Who does not love Padang food? Please raise your hands…! I love Padang foods. Period. Look at those greasy and spicy Padang foods in front of you, they will never fail to make your mouth watering. Padang food would refer to cuisine from West Sumatra (Minangkabau). I don’t know why people always call it Padang. Padang is only small part of the Minangkabau Land or West Sumatra province. Other places in West Sumatra also have similar cuisine; or even more. For example dendeng batokok from Sijunjung. Ah, maybe that’s to make people easier to remember the name. So, just call it Padang food.
During my time living in Kedungtarukan, I ate nasi Padang at least once a week. There’s a delicious warung Padang closed to my place called “Bunda Kanduang.” I loved the food there. The chicken barbeque was big and yummy – as well as other menu. I licked my fingers after eating them. Never thought or cared if I felt sluggish after eating them – it may due to the MSG content or my digestion used too much energy to process that food in my tummy.
Padang foods invade all over Indonesia; from Jakarta to Papua. For people who travel to areas where it’s hard to find Halal food, will be very happy to see Padang restaurant nearby. In her book “Indonesia Etc”, Elizabeth Pisani wrote that she could find Padang restaurant in any places she went in Indonesia. A friend in Pontianak told me a story when he’s traveling to Singkawang. The people in Singkawang, when they refer to halal restaurant always say “Restaurant Nasional” aka national restaurant. Mostly are Padang foods.
Padang food is presented differently from other cuisines in Indonesia. The waiters will usually bring you all foods into your table –fish dishes, beef, chickens, eggs, etc. You can choose whatever you want. At the end, you only need to pay for what you eat. I brought two friends from Thailand –Reena and Matika to Rumah Makan Padang Sederhana in Surabaya last time and they’re so surprised how Padang foods are presented. But they loved them.
Despite of its delicious and rich taste, Padang foods are blamed for the high cholesterols contents. They are blamed for using coconut milk and over-cooked so that those foods contain no nutrient at all; only bad cholesterols. “No wonder there are high stroke incident in Minang, and that’s why Stroke Hospital was founded in West Sumatra…”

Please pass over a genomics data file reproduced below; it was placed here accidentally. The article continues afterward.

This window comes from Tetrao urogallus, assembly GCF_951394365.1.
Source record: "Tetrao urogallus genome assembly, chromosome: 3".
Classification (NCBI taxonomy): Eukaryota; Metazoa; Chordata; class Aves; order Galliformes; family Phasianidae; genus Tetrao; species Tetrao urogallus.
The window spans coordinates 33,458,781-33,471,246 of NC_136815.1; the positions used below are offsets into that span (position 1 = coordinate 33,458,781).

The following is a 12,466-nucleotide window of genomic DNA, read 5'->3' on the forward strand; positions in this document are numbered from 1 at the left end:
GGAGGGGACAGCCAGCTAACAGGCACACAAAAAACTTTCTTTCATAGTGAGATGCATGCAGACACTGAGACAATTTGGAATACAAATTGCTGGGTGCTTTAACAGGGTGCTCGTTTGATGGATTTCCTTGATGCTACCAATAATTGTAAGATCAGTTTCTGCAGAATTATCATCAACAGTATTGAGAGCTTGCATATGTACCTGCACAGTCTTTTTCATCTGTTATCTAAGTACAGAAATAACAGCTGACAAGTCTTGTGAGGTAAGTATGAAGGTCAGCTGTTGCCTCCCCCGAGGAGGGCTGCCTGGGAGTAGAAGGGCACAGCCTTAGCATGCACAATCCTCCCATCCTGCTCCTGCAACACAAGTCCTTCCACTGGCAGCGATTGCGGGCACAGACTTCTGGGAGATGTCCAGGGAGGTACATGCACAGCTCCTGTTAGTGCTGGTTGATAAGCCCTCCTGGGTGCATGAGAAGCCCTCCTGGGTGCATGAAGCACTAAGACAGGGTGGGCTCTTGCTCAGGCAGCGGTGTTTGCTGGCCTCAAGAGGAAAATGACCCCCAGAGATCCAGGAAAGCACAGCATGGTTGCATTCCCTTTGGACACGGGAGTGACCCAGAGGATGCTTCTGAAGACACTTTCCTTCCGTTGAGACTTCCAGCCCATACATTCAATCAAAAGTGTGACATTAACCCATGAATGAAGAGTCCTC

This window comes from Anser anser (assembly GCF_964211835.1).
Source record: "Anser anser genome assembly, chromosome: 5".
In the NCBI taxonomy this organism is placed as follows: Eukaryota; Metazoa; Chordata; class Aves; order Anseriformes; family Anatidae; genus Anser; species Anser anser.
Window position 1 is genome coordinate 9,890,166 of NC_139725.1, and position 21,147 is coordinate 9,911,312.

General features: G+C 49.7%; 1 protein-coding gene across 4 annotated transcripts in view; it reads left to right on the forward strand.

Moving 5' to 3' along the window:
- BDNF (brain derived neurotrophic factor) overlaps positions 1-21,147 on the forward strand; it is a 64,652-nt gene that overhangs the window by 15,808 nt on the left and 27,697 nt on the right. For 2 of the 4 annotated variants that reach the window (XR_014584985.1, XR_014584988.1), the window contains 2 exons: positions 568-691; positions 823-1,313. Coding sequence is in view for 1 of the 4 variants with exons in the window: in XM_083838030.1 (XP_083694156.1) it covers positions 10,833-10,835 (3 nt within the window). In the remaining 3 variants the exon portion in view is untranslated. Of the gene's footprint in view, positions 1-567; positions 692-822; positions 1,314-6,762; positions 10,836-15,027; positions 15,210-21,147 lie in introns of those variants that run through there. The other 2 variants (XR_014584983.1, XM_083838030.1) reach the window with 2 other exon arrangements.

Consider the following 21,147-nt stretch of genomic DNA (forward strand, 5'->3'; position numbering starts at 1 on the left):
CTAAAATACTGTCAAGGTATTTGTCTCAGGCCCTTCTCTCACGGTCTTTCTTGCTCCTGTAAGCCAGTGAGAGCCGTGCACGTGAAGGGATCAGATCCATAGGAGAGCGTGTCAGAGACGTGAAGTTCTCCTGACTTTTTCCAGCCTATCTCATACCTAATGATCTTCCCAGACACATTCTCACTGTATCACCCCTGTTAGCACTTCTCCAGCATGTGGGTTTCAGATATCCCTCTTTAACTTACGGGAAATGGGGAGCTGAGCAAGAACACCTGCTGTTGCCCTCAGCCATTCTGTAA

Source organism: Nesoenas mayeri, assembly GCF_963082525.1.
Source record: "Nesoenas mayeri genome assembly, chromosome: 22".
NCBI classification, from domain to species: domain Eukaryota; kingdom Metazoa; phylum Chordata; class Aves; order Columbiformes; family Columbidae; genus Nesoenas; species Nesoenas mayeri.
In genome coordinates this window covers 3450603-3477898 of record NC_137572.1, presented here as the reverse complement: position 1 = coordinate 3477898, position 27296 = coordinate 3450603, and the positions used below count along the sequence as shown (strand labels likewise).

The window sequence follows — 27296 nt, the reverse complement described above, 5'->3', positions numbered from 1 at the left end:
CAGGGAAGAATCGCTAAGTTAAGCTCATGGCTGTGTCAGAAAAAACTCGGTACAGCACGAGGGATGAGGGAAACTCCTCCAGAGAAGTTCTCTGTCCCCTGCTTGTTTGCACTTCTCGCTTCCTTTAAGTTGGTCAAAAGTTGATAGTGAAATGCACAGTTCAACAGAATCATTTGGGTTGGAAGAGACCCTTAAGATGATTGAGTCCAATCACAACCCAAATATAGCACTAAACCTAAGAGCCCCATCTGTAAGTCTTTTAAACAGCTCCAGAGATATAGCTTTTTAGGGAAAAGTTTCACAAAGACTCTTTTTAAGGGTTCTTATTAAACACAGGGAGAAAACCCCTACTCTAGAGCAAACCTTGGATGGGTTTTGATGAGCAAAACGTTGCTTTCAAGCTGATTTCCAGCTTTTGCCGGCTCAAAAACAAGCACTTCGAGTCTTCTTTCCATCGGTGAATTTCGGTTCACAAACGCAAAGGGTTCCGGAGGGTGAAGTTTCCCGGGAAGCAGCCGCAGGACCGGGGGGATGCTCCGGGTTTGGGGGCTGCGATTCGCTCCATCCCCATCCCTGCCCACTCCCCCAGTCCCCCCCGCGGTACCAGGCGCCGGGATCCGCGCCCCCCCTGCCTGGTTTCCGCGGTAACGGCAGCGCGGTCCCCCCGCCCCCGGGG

For me it’s more than that. It’s not about using coconut milk or being over-cooked. But also other factors. Padang foods have less vegetables. So, the food itself does not balance at all. As far as I notice, there are only five main vegetables in Padang foods: cassava leaves, long string beans, young jackfruits, and egg plants. And if you’re lucky, you’ll see steam green beans cooked with salt. That’s all. And, long string beans and young jackfruits will be cooked in the thick coconut milk soup. Super delicious!!!! And the egg plant, will be cooked as terong balado – they first fry, then cooked in the chili sauce. Super hot!
One time in Payakumbuh, I had dinner with several Minangkabau people. Some of them were really surprised when they saw me munching raw carrots I bought from the market. They raised questions, “is that delicious? I never eat any raw carrot….” I gave them a try. They kinda love it. Raw carrot. Dr. Eki – the head of the Health Agency seconded me. Most Minangkabau people do not know much or eat vegetables other than those five vegetables I mentioned above. It is so much different compare to other counter parts in Indonesia like Javanese or Sundanese. Their diets are more balanced.
These foods were not a problem long ago. Because, most people conducted a very active life. They work in their lands. They walk or bike everywhere. But these days, most people conduct sedentary living where they conduct less physical activities. They drive everywhere. So, I guess, don’t only blame the food.
The moral story of people in Minangkabau “to invade” our nation is that… we can learn from their spirit of “merantau”, and they invade us through our belly.